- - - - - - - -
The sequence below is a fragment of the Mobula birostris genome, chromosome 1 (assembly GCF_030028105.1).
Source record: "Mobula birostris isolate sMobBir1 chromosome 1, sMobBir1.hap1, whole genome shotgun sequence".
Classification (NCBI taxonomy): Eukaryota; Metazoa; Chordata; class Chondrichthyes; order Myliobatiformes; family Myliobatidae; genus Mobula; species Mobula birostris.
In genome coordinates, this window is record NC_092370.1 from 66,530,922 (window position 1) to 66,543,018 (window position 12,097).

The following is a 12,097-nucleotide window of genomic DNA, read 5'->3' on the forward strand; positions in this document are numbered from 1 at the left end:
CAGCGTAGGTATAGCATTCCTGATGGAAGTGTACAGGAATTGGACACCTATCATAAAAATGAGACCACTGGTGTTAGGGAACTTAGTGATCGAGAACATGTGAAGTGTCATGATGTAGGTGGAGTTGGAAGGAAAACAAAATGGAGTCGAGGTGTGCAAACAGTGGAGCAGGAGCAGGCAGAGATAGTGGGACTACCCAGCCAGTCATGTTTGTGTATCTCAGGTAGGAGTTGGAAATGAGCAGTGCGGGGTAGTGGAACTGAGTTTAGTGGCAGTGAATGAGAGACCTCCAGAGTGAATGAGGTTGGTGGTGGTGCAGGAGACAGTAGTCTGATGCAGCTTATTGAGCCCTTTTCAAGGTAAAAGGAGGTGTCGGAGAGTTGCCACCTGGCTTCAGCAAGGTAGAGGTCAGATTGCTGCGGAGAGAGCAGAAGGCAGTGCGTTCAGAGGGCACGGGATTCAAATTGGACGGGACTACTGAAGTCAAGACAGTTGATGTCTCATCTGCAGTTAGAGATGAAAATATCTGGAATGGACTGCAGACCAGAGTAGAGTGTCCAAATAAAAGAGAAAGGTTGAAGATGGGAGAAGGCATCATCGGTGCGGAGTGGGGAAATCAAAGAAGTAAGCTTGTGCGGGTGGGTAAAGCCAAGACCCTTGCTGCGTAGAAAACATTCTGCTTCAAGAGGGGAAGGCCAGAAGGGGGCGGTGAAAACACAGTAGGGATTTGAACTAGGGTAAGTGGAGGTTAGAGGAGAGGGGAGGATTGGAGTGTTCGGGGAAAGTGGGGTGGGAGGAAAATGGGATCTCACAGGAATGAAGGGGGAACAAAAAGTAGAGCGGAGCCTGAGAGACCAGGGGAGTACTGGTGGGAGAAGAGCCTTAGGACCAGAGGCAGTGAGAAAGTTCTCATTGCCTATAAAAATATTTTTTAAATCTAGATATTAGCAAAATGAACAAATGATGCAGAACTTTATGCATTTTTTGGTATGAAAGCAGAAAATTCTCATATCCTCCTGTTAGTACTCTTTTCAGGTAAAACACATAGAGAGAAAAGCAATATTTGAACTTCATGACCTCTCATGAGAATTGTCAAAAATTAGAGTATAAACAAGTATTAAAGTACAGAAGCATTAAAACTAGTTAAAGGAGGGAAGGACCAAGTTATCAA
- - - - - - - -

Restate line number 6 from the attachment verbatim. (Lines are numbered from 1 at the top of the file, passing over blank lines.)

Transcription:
CAGCGTAGGTATAGCATTCCTGATGGAAGTGTACAGGAATTGGACACCTATCATAAAAATGAGACCACTGGTGTTAGGGAACTTAGTGATCGAGAACATGTGAAGTGTCATGATGTAGGTGGAGTTGGAAGGAAAACAAAATGGAGTCGAGGTGTGCAAACAGTGGAGCAGGAGCAGGCAGAGATAGTGGGACTACCCAGCCAGTCATGTTTGTGTATCTCAGGTAGGAGTTGGAAATGAGCAGTGCGGGGTAGTGGAACTGAGTTTAGTGGCAGTGAATGAGAGACCTCCAGAGTGAATGAGGTTGGTGGTGGTGCAGGAGACAGTAGTCTGATGCAGCTTATTGAGCCCTTTTCAAGGTAAAAGGAGGTGTCGGAGAGTTGCCACCTGGCTTCAGCAAGGTAGAGGTCAGATTGCTGCGGAGAGAGCAGAAGGCAGTGCGTTCAGAGGGCACGGGATTCAAATTGGACGGGACTACTGAAGTCAAGACAGTTGATGTCTCATCTGCAGTTAGAGATGAAAATATCTGGAATGGACTGCAGACCAGAGTAGAGTGTCCAAATAAAAGAGAAAGGTTGAAGATGGGAGAAGGCATCATCGGTGCGGAGTGGGGAAATCAAAGAAGTAAGCTTGTGCGGGTGGGTAAAGCCAAGACCCTTGCTGCGTAGAAAACATTCTGCTTCAAGAGGGGAAGGCCAGAAGGGGGCGGTGAAAACACAGTAGGGATTTGAACTAGGGTAAGTGGAGGTTAGAGGAGAGGGGAGGATTGGAGTGTTCGGGGAAAGTGGGGTGGGAGGAAAATGGGATCTCACAGGAATGAAGGGGGAACAAAAAGTAGAGCGGAGCCTGAGAGACCAGGGGAGTACTGGTGGGAGAAGAGCCTTAGGACCAGAGGCAGTGAGAAAGTTCTCATTGCCTATAAAAATATTTTTTAAATCTAGATATTAGCAAAATGAACAAATGATGCAGAACTTTATGCATTTTTTGGTATGAAAGCAGAAAATTCTCATATCCTCCTGTTAGTACTCTTTTCAGGTAAAACACATAGAGAGAAAAGCAATATTTGAACTTCATGACCTCTCATGAGAATTGTCAAAAATTAGAGTATAAACAAGTATTAAAGTACAGAAGCATTAAAACTAGTTAAAGGAGGGAAGGACCAAGTTATCAA